3. Num 9:6–14. The Little Passover. The men that approach Moses and Aaron with their inquiry appear to have been disquieted by the fear of a collision of duties. They see themselves legally prevented from taking part on the 14th of Nisan in the celebration of the oblation for Jehovah, which certainly consisted in the atoning blood. This was in consequence of the law Lev. 7:21 regarding any one denied by contact with a dead body (נֶפֶשׁ אָדָם). Yet the law required the celebration to be on that day. [The inquiry seemed prompted by the desire of sharing a privilege rather than by the fear of coming short in duty; see Text. and Gram. on Num 9:10. Certain men. “Probably (comp. BLUNT’S Script. Coincidences, pp. 62–65) Mishael and Elizaphan, who buried their cousins, Nadab and Abihu, within a week of this Passover (Lev. 10:4, 5). None would be more likely to make this inquiry of Moses than his kinsmen, who had denied themselves by his express direction. ‘The Bib. Com.’ ”—TR.]. That Moses even here does not immediately give his decision, but desires first to inquire of the Lord, accords with the great fidelity and prudence of the prophet. Moreover the decision appears in every respect an illumination. With the unclean are associated also those that are delayed by a journey.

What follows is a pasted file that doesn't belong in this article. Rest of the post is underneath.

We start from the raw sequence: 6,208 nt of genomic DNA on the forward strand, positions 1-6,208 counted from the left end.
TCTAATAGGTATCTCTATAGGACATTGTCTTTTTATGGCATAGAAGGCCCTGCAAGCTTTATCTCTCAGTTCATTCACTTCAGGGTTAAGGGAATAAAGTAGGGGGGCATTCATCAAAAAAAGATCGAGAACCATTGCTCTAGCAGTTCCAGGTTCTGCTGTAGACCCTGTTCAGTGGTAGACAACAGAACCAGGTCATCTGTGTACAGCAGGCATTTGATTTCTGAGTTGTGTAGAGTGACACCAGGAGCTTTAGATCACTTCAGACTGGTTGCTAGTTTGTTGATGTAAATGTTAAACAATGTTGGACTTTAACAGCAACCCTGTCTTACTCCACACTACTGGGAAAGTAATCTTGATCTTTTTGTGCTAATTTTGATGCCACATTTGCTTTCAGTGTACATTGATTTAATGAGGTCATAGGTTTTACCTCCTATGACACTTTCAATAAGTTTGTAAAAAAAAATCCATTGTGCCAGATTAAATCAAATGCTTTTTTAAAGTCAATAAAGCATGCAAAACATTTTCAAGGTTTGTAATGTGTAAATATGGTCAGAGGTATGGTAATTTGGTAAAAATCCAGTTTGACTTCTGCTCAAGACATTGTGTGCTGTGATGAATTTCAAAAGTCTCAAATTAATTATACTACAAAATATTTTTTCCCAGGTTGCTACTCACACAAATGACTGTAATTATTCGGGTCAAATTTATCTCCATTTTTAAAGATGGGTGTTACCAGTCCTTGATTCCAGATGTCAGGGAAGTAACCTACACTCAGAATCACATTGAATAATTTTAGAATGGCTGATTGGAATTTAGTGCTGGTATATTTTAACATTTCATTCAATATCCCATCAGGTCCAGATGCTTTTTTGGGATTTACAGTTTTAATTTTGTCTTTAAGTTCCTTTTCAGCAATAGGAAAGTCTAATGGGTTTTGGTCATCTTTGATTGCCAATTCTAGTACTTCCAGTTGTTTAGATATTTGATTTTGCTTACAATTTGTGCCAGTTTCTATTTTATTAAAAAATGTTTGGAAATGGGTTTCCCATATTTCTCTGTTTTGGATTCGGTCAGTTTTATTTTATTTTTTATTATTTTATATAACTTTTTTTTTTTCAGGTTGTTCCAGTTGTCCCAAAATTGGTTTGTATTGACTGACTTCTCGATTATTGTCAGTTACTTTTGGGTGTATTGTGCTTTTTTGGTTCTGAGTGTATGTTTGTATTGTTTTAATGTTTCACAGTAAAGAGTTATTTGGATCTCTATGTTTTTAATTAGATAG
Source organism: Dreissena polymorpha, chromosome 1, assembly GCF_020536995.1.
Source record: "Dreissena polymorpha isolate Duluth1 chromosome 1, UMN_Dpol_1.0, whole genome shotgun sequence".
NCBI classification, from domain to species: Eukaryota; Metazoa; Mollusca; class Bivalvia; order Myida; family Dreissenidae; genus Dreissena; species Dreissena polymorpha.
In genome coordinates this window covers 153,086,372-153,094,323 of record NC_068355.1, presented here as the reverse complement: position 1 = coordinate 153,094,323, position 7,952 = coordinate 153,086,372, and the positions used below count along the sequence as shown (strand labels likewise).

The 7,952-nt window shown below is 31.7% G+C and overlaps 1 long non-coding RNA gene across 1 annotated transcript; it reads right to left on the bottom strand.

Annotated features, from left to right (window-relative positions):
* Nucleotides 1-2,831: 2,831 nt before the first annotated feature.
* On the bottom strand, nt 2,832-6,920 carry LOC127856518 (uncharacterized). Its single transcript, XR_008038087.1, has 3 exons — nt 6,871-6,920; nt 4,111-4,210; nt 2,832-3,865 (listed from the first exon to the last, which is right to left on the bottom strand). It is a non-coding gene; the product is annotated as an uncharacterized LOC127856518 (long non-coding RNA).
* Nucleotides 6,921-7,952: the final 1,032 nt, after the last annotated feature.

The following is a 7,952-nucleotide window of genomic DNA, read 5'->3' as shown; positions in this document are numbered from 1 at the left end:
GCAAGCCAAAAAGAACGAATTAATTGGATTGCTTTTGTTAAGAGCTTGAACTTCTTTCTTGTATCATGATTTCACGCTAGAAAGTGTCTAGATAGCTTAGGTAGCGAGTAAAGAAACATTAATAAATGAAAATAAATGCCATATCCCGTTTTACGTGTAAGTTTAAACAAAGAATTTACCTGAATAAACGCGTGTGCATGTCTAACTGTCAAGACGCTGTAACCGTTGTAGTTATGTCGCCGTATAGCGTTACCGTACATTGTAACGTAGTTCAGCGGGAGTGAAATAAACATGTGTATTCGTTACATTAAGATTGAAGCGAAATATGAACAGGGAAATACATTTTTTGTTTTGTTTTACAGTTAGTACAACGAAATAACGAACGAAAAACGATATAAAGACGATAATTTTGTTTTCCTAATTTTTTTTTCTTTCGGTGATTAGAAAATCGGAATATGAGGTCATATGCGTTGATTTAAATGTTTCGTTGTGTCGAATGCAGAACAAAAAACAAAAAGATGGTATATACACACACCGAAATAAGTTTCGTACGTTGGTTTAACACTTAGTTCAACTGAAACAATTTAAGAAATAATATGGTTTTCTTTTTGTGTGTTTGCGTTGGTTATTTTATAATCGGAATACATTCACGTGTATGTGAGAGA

But the period for the Little Passover is exactly determined; it must be one month later. But because with this permission there might easily be joined arbitrary license, the exact observance of the rite, in the first place, is insisted on, and, secondly, the abuse of this regulation for a more convenient celebration in the second month, the feigned hindrance as a neglect of the Passover, is made punishable even with death. For the celebration of the Passover is, next to circumcision, the sign of Israelitish fidelity. This ordinance is also extended to the stranger, so far as he desires to be an Israelite (Exod. 12:48).